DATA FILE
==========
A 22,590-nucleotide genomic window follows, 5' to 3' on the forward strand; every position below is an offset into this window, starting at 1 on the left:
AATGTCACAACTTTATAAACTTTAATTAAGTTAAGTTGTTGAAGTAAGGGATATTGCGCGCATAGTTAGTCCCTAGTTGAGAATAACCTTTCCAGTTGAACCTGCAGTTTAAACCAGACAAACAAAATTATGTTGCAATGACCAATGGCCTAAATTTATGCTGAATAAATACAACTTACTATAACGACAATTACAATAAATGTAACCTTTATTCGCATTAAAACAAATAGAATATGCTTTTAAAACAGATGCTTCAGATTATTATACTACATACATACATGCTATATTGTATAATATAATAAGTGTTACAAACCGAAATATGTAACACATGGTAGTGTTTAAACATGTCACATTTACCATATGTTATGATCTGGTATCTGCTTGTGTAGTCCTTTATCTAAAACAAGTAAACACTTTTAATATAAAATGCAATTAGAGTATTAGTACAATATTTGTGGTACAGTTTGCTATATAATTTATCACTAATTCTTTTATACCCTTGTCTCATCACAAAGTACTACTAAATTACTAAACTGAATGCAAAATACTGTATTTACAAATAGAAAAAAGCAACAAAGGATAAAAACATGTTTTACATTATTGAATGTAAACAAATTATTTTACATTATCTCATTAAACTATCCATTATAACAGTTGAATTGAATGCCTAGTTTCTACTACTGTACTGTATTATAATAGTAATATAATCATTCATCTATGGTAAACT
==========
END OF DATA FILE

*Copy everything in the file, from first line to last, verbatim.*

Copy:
A 22,590-nucleotide genomic window follows, 5' to 3' on the forward strand; every position below is an offset into this window, starting at 1 on the left:
AATGTCACAACTTTATAAACTTTAATTAAGTTAAGTTGTTGAAGTAAGGGATATTGCGCGCATAGTTAGTCCCTAGTTGAGAATAACCTTTCCAGTTGAACCTGCAGTTTAAACCAGACAAACAAAATTATGTTGCAATGACCAATGGCCTAAATTTATGCTGAATAAATACAACTTACTATAACGACAATTACAATAAATGTAACCTTTATTCGCATTAAAACAAATAGAATATGCTTTTAAAACAGATGCTTCAGATTATTATACTACATACATACATGCTATATTGTATAATATAATAAGTGTTACAAACCGAAATATGTAACACATGGTAGTGTTTAAACATGTCACATTTACCATATGTTATGATCTGGTATCTGCTTGTGTAGTCCTTTATCTAAAACAAGTAAACACTTTTAATATAAAATGCAATTAGAGTATTAGTACAATATTTGTGGTACAGTTTGCTATATAATTTATCACTAATTCTTTTATACCCTTGTCTCATCACAAAGTACTACTAAATTACTAAACTGAATGCAAAATACTGTATTTACAAATAGAAAAAAGCAACAAAGGATAAAAACATGTTTTACATTATTGAATGTAAACAAATTATTTTACATTATCTCATTAAACTATCCATTATAACAGTTGAATTGAATGCCTAGTTTCTACTACTGTACTGTATTATAATAGTAATATAATCATTCATCTATGGTAAACT